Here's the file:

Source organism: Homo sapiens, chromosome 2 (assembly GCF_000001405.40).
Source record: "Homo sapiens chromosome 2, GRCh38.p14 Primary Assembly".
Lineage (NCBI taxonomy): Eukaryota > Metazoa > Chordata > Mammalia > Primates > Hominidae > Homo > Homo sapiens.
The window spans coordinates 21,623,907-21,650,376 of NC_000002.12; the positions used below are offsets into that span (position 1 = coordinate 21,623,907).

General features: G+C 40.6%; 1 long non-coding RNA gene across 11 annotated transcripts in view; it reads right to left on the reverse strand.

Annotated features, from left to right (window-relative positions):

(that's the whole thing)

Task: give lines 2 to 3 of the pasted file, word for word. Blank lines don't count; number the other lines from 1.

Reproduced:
Source record: "Homo sapiens chromosome 2, GRCh38.p14 Primary Assembly".
Lineage (NCBI taxonomy): Eukaryota > Metazoa > Chordata > Mammalia > Primates > Hominidae > Homo > Homo sapiens.